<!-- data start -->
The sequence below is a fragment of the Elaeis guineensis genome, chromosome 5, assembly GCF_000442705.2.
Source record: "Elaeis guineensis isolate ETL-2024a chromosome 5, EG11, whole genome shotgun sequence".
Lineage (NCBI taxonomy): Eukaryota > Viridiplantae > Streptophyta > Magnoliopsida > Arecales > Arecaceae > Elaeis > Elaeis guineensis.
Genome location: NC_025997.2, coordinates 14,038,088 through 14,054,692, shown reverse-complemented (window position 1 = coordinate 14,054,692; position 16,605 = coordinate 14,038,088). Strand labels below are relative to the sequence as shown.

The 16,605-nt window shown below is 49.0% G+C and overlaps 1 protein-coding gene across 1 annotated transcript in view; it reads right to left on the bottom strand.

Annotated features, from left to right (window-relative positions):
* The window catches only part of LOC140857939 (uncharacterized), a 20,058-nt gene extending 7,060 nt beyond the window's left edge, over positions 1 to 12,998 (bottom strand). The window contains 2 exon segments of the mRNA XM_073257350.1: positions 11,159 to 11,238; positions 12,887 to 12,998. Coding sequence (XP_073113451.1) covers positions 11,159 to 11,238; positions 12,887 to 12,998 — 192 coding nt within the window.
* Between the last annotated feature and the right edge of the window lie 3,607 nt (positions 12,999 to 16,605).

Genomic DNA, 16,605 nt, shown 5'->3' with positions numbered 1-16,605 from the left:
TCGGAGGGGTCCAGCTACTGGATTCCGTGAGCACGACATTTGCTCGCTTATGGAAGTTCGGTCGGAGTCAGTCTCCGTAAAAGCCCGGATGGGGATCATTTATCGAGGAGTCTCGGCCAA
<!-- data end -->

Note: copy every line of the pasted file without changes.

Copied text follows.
The sequence below is a fragment of the Elaeis guineensis genome, chromosome 5, assembly GCF_000442705.2.
Source record: "Elaeis guineensis isolate ETL-2024a chromosome 5, EG11, whole genome shotgun sequence".
Lineage (NCBI taxonomy): Eukaryota > Viridiplantae > Streptophyta > Magnoliopsida > Arecales > Arecaceae > Elaeis > Elaeis guineensis.
Genome location: NC_025997.2, coordinates 14,038,088 through 14,054,692, shown reverse-complemented (window position 1 = coordinate 14,054,692; position 16,605 = coordinate 14,038,088). Strand labels below are relative to the sequence as shown.

The 16,605-nt window shown below is 49.0% G+C and overlaps 1 protein-coding gene across 1 annotated transcript in view; it reads right to left on the bottom strand.

Annotated features, from left to right (window-relative positions):
* The window catches only part of LOC140857939 (uncharacterized), a 20,058-nt gene extending 7,060 nt beyond the window's left edge, over positions 1 to 12,998 (bottom strand). The window contains 2 exon segments of the mRNA XM_073257350.1: positions 11,159 to 11,238; positions 12,887 to 12,998. Coding sequence (XP_073113451.1) covers positions 11,159 to 11,238; positions 12,887 to 12,998 — 192 coding nt within the window.
* Between the last annotated feature and the right edge of the window lie 3,607 nt (positions 12,999 to 16,605).

Genomic DNA, 16,605 nt, shown 5'->3' with positions numbered 1-16,605 from the left:
TCGGAGGGGTCCAGCTACTGGATTCCGTGAGCACGACATTTGCTCGCTTATGGAAGTTCGGTCGGAGTCAGTCTCCGTAAAAGCCCGGATGGGGATCATTTATCGAGGAGTCTCGGCCAA